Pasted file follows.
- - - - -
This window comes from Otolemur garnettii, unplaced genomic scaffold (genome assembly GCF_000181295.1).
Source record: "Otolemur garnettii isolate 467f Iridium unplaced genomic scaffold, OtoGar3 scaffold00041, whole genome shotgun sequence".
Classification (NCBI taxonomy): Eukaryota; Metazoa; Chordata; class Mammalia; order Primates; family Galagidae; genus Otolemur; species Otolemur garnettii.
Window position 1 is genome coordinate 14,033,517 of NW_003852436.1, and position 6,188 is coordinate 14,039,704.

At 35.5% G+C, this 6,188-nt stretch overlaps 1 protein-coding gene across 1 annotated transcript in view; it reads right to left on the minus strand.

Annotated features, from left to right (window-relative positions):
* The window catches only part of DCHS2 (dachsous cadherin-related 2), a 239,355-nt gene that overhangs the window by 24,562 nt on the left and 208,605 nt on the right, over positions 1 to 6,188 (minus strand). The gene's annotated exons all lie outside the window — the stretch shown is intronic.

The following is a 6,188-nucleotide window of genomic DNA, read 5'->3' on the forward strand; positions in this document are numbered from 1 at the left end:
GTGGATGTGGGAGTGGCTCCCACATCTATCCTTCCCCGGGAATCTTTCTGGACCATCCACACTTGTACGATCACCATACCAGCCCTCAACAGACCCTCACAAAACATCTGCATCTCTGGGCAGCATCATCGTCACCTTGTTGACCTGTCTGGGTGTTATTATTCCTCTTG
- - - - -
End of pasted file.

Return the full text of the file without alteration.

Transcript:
This window comes from Otolemur garnettii, unplaced genomic scaffold (genome assembly GCF_000181295.1).
Source record: "Otolemur garnettii isolate 467f Iridium unplaced genomic scaffold, OtoGar3 scaffold00041, whole genome shotgun sequence".
Classification (NCBI taxonomy): Eukaryota; Metazoa; Chordata; class Mammalia; order Primates; family Galagidae; genus Otolemur; species Otolemur garnettii.
Window position 1 is genome coordinate 14,033,517 of NW_003852436.1, and position 6,188 is coordinate 14,039,704.

At 35.5% G+C, this 6,188-nt stretch overlaps 1 protein-coding gene across 1 annotated transcript in view; it reads right to left on the minus strand.

Annotated features, from left to right (window-relative positions):
* The window catches only part of DCHS2 (dachsous cadherin-related 2), a 239,355-nt gene that overhangs the window by 24,562 nt on the left and 208,605 nt on the right, over positions 1 to 6,188 (minus strand). The gene's annotated exons all lie outside the window — the stretch shown is intronic.

The following is a 6,188-nucleotide window of genomic DNA, read 5'->3' on the forward strand; positions in this document are numbered from 1 at the left end:
GTGGATGTGGGAGTGGCTCCCACATCTATCCTTCCCCGGGAATCTTTCTGGACCATCCACACTTGTACGATCACCATACCAGCCCTCAACAGACCCTCACAAAACATCTGCATCTCTGGGCAGCATCATCGTCACCTTGTTGACCTGTCTGGGTGTTATTATTCCTCTTG